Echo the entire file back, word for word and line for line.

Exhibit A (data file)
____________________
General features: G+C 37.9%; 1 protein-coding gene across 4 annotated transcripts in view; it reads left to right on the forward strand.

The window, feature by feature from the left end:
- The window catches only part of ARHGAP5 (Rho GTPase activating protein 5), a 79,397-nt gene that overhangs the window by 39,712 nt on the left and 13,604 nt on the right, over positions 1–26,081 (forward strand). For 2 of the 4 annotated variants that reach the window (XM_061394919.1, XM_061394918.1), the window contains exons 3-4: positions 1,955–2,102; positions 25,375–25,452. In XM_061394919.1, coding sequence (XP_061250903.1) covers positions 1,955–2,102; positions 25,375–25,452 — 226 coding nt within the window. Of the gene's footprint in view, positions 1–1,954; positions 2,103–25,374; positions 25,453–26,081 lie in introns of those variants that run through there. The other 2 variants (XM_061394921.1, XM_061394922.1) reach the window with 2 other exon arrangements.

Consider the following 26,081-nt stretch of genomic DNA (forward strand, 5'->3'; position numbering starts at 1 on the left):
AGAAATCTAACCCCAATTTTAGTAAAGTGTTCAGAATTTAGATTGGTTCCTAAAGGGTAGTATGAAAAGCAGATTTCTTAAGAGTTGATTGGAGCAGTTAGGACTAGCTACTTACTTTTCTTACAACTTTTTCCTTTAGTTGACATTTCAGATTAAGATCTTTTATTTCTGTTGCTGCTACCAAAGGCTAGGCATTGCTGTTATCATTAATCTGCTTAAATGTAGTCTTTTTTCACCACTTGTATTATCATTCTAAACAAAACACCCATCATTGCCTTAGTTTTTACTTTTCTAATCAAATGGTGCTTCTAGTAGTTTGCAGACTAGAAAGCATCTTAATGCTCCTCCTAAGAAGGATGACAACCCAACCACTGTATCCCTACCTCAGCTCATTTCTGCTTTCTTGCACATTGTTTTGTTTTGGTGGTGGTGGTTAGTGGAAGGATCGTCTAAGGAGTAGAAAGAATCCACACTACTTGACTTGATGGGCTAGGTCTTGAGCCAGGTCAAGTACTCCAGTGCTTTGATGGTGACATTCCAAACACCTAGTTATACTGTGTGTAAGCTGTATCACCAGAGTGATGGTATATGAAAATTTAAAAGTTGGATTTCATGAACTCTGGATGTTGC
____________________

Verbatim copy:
General features: G+C 37.9%; 1 protein-coding gene across 4 annotated transcripts in view; it reads left to right on the forward strand.

The window, feature by feature from the left end:
- The window catches only part of ARHGAP5 (Rho GTPase activating protein 5), a 79,397-nt gene that overhangs the window by 39,712 nt on the left and 13,604 nt on the right, over positions 1–26,081 (forward strand). For 2 of the 4 annotated variants that reach the window (XM_061394919.1, XM_061394918.1), the window contains exons 3-4: positions 1,955–2,102; positions 25,375–25,452. In XM_061394919.1, coding sequence (XP_061250903.1) covers positions 1,955–2,102; positions 25,375–25,452 — 226 coding nt within the window. Of the gene's footprint in view, positions 1–1,954; positions 2,103–25,374; positions 25,453–26,081 lie in introns of those variants that run through there. The other 2 variants (XM_061394921.1, XM_061394922.1) reach the window with 2 other exon arrangements.

Consider the following 26,081-nt stretch of genomic DNA (forward strand, 5'->3'; position numbering starts at 1 on the left):
AGAAATCTAACCCCAATTTTAGTAAAGTGTTCAGAATTTAGATTGGTTCCTAAAGGGTAGTATGAAAAGCAGATTTCTTAAGAGTTGATTGGAGCAGTTAGGACTAGCTACTTACTTTTCTTACAACTTTTTCCTTTAGTTGACATTTCAGATTAAGATCTTTTATTTCTGTTGCTGCTACCAAAGGCTAGGCATTGCTGTTATCATTAATCTGCTTAAATGTAGTCTTTTTTCACCACTTGTATTATCATTCTAAACAAAACACCCATCATTGCCTTAGTTTTTACTTTTCTAATCAAATGGTGCTTCTAGTAGTTTGCAGACTAGAAAGCATCTTAATGCTCCTCCTAAGAAGGATGACAACCCAACCACTGTATCCCTACCTCAGCTCATTTCTGCTTTCTTGCACATTGTTTTGTTTTGGTGGTGGTGGTTAGTGGAAGGATCGTCTAAGGAGTAGAAAGAATCCACACTACTTGACTTGATGGGCTAGGTCTTGAGCCAGGTCAAGTACTCCAGTGCTTTGATGGTGACATTCCAAACACCTAGTTATACTGTGTGTAAGCTGTATCACCAGAGTGATGGTATATGAAAATTTAAAAGTTGGATTTCATGAACTCTGGATGTTGC